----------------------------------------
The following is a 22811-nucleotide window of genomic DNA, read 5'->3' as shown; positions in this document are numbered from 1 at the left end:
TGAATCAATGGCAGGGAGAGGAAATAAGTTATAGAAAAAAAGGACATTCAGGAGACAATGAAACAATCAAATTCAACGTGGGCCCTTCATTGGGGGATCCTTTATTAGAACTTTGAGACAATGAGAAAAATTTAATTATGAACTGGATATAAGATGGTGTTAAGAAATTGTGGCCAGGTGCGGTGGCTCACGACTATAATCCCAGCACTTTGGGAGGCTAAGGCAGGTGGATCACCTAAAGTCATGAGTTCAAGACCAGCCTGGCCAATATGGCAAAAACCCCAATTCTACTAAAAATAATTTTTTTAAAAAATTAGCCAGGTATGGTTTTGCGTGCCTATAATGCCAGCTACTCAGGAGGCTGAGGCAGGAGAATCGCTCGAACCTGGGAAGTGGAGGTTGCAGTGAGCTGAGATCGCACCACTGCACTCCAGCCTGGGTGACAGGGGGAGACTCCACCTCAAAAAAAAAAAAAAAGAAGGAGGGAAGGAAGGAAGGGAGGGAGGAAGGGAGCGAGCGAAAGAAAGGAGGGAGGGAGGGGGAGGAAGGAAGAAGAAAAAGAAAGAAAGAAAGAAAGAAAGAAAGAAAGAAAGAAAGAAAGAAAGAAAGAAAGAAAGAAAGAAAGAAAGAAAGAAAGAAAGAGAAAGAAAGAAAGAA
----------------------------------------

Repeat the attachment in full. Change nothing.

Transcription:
The following is a 22811-nucleotide window of genomic DNA, read 5'->3' as shown; positions in this document are numbered from 1 at the left end:
TGAATCAATGGCAGGGAGAGGAAATAAGTTATAGAAAAAAAGGACATTCAGGAGACAATGAAACAATCAAATTCAACGTGGGCCCTTCATTGGGGGATCCTTTATTAGAACTTTGAGACAATGAGAAAAATTTAATTATGAACTGGATATAAGATGGTGTTAAGAAATTGTGGCCAGGTGCGGTGGCTCACGACTATAATCCCAGCACTTTGGGAGGCTAAGGCAGGTGGATCACCTAAAGTCATGAGTTCAAGACCAGCCTGGCCAATATGGCAAAAACCCCAATTCTACTAAAAATAATTTTTTTAAAAAATTAGCCAGGTATGGTTTTGCGTGCCTATAATGCCAGCTACTCAGGAGGCTGAGGCAGGAGAATCGCTCGAACCTGGGAAGTGGAGGTTGCAGTGAGCTGAGATCGCACCACTGCACTCCAGCCTGGGTGACAGGGGGAGACTCCACCTCAAAAAAAAAAAAAAAGAAGGAGGGAAGGAAGGAAGGGAGGGAGGAAGGGAGCGAGCGAAAGAAAGGAGGGAGGGAGGGGGAGGAAGGAAGAAGAAAAAGAAAGAAAGAAAGAAAGAAAGAAAGAAAGAAAGAAAGAAAGAAAGAAAGAAAGAAAGAAAGAAAGAAAGAAAGAAAGAAAGAGAAAGAAAGAAAGAA